Sept. 26 (Bloomberg) -- U.K. stocks rose for a second day, rebounding from last week’s slump, as banks rallied amid speculation European leaders are moving toward providing more support for the region’s financial companies.
Royal Bank of Scotland Group Plc, the biggest U.K. government-controlled lender, rose 3.2 percent and Barclays Plc gained 6.9 percent. Tesco Plc advanced 1.7 percent as billionaire investor Warren Buffett raised his stake in the U.K.’s largest supermarket chain.
The benchmark FTSE 100 Index advanced 22.56, or 0.5 percent, to 5,089.37 at the 4:30 p.m. close in London, having earlier lost as much as 1.8 percent. The gauge has slumped 14 percent since the end of June amid concern global economic growth is slowing and Europe’s debt crisis is spreading. The FTSE All-Share Index gained 0.4 percent today and Ireland’s ISEQ Index climbed 1.5 percent.
German lawmakers in the lower house of parliament will vote on changes to the European Financial Stability Facility on Sept. 29. The enhanced powers of the 440 billion-euro ($595 billion) EFSF, which were approved at a July 21 meeting of European leaders in Brussels, take effect when all euro-area countries have ratified them.
“Euro-zone governments are actively looking for ways of leveraging the EFSF in order to increase its firepower once it has been voted, so as to address both the issue of bank recapitalization and an eventual problem with Greece,” Laurence Boone, a London-based economist at Bank of America Corp., wrote in a report today.
More than $3.5 trillion was wiped from equity values last week, driving the MSCI All-Country World Index of 45 nations into a bear market as speculation grew that policy makers are struggling to contain a debt crisis that has engulfed Europe and has Greece teetering on the edge of a default.
The slump in stocks has dragged the price-earnings ratio on the FTSE 100 to 8.9 times the estimated profits of its constituent companies, according to data compiled by Bloomberg. This is below the average multiple of 11.4 during the past five years, the data show.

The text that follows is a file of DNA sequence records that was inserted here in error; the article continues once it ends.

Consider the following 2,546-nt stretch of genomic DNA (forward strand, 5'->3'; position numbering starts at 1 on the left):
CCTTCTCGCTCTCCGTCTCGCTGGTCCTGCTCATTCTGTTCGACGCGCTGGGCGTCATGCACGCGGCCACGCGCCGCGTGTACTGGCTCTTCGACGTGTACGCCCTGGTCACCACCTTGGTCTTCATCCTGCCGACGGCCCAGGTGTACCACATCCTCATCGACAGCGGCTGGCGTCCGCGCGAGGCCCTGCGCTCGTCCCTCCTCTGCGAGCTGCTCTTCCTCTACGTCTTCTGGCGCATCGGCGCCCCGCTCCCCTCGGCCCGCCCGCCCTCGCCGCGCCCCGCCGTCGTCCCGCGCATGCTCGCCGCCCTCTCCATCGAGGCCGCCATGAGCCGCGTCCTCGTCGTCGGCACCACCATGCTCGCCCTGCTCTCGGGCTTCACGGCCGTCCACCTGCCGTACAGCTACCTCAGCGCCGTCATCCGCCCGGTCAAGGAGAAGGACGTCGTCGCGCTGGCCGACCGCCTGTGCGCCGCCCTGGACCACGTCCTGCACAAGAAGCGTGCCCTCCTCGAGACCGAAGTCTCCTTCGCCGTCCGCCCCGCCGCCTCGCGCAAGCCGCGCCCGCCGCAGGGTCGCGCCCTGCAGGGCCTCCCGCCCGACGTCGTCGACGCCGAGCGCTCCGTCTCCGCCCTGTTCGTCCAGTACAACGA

Policy makers can make the EFSF more “efficient” by leveraging it without involving the ECB, German Finance Minister Wolfgang Schaeuble said over the weekend. He also raised the prospect of bringing in the fund’s permanent successor before 2013.
The German government sees no need to expand the EFSF beyond the current plans to boost the rescue fund, Finance Ministry spokesman Martin Kotthaus told reporters at a regular press conference in Berlin. Dutch Prime Minister Mark Rutte said there are no plans in the Netherlands or Finland to raise the amount of money in the EFSF. Rutte spoke to reporters in The Hague today after meeting his Finnish counterpart Jyrki Katainen.
There will be little-to-no economic growth in industrial nations in the coming 12 months as Europe’s economy shrinks by 1 percent to 2 percent and the U.S. stagnates, said Mohamed El- Erian, chief executive officer of Newport Beach, California- based Pimco. That will leave worldwide expansion at about 2.5 percent, less than the 4 percent forecast by the International Monetary Fund this year and next.
U.S. Treasury Secretary Timothy F. Geithner warned at the annual meeting of the IMF that failure to combat the Greek-led turmoil threatened “cascading default, bank runs and catastrophic risk.”
Bank of Canada Governor Mark Carney estimated 1 trillion euros may have to be deployed while U.K. Chancellor of the Exchequer George Osborne said a solution is needed by the time that Group of 20 leaders meet in Cannes, France, on Nov. 3-4.
Billionaire investor George Soros said “something needs to be done” to safeguard Europe’s banks because Greece may be unable to avoid default.
RBS advanced 3.2 percent to 23.57 pence. Barclays gained 6.9 percent to 156 pence.
Legal & General Group Plc advanced 6.4 percent to 97.45 pence. Aviva Plc climbed 6.4 percent to 295 pence. Insurers posted the biggest gains among shares in western Europe today.
Tesco gained 1.7 percent to 371.4 pence. Buffett raised his stake in the retailer to 3.64 percent, a person familiar with the matter said. Buffett’s Berkshire Hathaway Inc. increased the holding from 3.21 percent, according to the person, who declined to be identified because the information hasn’t been made public.
Fresnillo Plc slumped 6.9 percent to 1,524 pence, its tenth slide in eleven days, as silver had the biggest three-day drop since 1980 in London.
--Editors: Srinivasan Sivabalan, Andrew Rummer
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